Ch # 6 - Solano Community College

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Transcript Ch # 6 - Solano Community College

Ch # 6
Electronic Structure and
Chemical Periodicity.
The Periodic Law:
 It states that when elements are arranged in
increasing atomic number, the elements with
similar chemical behaviors occur
The Periodic table:
 It is a tabular arrangement of elements in
order of increasing atomic number.
Elements having the same chemical
behaviors are grouped together in a vertical
column called a group.
The Periodic table:
 Each element is represented in a square
box, which contains:
 Symbol, atomic number, atomic mass
number of an element.
Periods and Groups of Elements:
 Period: A horizontal row of elements.
 There are 7 periods.
 The first period contains only two elements
H and He.
 Groups: A vertical column in the periodic
 All elements in same groups have similar
chemical properties.
Periods and Groups of Elements:
 There are 18 groups.
 Group 1A= alkali metals. Except H. React
violently with water.
 Group II A= alkaline Earth metals. Do not
react in water.
 Group VII A=Halogens. Very reactive
colored gases.
 Group VIII A= Noble or inert gases. Very
Periods and Groups of Elements:
B groups= Transition elements.
Extension of period 6=Lanthanides.
Extension of period 7= Actinides.
The metals lie to the left of the table.
Nonmetals to the right. They are separated
by a step up ladder.
 In between this ladder are the metalloids.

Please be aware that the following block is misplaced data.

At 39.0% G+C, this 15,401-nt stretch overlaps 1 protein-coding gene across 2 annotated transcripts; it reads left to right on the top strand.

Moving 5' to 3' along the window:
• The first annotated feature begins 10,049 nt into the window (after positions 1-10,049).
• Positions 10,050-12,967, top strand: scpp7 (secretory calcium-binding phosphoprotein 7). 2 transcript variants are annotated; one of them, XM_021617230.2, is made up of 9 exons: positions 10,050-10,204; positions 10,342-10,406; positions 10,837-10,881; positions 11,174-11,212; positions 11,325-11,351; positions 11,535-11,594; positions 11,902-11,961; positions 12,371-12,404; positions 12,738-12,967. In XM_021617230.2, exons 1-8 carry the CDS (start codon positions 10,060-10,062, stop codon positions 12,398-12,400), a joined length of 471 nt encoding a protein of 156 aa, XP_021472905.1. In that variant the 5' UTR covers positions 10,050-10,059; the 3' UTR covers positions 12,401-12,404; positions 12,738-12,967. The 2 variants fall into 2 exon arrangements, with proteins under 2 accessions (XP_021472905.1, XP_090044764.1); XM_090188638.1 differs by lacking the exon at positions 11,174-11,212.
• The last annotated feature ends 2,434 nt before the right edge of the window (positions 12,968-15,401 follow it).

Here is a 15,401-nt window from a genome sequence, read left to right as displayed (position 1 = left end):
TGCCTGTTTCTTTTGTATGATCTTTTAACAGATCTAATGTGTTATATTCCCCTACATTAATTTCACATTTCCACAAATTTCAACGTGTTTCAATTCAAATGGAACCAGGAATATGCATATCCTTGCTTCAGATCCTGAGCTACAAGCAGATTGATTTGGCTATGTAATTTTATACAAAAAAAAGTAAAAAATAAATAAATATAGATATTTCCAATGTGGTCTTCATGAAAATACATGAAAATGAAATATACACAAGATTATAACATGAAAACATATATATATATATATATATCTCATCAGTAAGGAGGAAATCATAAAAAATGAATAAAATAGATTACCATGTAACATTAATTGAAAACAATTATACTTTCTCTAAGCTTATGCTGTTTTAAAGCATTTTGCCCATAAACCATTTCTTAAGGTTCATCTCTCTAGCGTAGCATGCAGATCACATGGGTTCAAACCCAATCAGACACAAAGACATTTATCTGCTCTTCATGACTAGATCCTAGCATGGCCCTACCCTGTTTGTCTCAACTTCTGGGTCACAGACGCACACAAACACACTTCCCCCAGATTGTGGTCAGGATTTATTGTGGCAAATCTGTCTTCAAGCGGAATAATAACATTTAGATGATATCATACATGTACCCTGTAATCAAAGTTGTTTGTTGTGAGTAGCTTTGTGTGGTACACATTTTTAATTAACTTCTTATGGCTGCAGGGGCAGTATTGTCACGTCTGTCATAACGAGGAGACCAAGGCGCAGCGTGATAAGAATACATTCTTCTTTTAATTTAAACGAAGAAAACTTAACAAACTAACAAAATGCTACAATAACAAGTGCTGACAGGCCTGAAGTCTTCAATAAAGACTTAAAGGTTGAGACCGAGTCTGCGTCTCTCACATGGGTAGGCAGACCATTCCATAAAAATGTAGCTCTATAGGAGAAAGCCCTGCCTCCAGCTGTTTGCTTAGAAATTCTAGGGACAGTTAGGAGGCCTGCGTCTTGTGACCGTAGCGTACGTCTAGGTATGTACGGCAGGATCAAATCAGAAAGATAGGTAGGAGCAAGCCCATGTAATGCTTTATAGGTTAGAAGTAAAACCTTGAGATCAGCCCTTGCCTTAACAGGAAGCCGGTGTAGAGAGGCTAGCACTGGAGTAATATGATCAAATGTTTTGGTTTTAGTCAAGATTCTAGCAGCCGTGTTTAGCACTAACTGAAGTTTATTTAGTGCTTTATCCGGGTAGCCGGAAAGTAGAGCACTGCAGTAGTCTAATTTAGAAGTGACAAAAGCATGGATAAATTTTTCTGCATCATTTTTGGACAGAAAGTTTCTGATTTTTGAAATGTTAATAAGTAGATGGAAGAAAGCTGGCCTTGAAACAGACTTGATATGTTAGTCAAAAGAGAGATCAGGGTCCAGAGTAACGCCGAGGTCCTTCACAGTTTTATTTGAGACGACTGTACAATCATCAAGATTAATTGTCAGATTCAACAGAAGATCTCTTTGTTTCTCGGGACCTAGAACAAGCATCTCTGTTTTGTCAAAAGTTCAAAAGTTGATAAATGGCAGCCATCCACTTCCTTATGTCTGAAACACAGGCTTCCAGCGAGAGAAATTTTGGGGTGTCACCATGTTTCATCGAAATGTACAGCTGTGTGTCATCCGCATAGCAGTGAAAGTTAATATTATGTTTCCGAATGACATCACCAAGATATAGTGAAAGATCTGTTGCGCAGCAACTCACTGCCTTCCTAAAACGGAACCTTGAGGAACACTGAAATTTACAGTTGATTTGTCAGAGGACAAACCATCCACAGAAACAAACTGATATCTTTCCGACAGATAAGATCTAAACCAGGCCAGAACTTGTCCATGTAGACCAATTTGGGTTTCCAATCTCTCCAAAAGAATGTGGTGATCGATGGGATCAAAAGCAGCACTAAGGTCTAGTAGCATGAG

The Shape of the Periodic Table:
 Lanthanides, Actinides.
The Energy of an electron:
 1. subatomic particle.
 2. They have very little mass compared to
proton and Neutrons.
3. Located outside the nucleus.
 4. Move around the nucleus in a volume that
defines the Size of the atom.
The Energy of an electron:
 In 1926 Schrodinger showed that laws of
quantum mechanics could be used to
characterize the motion of electrons.
 A quantized property is a property that can
have only certain values.
 The energy of an electron is quantized, only
certain behavior patterns are allowed.
Electron Shells
 Electrons with higher energy have higher
velocity and thus they move farther away
from the nucleus.
Electron shell
 A region in space about a nucleus that
contains electrons that have approximately
the same energy and that spend most of
their time approximately the same distance
from the nucleus.
Electron shell
 “n” is used to identify each electron shell.
 Electron energy increases as its distance
from nucleus increases.
 Shell energy capacity = 2n2, where n is
shell number.
 7 shells maximum.
 Shell # 1 has 2e, 2 has 8 es, 3 has 18 es, 4
has 32 es.
Electron Subshells:
 A region of space within an electron shell that
contains electrons that have the same energy.
 Number of subshells in a shell=n, n= shell number.
 The letters s, p, d, f in order indicate energies of
the subshells.
 S=2 es, p=6 es, d=10 es, f=14 es.
 Total number of electrons in shell 1=_______,
shell 2=____ shell 3=___ shell 4=___-.
Electron orbitals:
 A region of space within an electron subshell
where an electron with a specific energy is
most likely to be found.
 S subshell=1 orbital, p subshell=3 orbitals, d
subshell=5 orbitals, f subshell=7 orbitals.
 Maximum number of electrons in a subshell
is always 2.
 S orbital=spherical, p orbital =dumbbell
Electron Spin
 : Property of an electron associated with its
spinning on its own axis.
 Pauli's exclusion Principle: The maximum
number of electrons in any orbital is two and
they are spinning in the opposite directions.
Electron Configurations
 A statement of how many electrons an atom
has in each of its subshells.
Aufbau Principle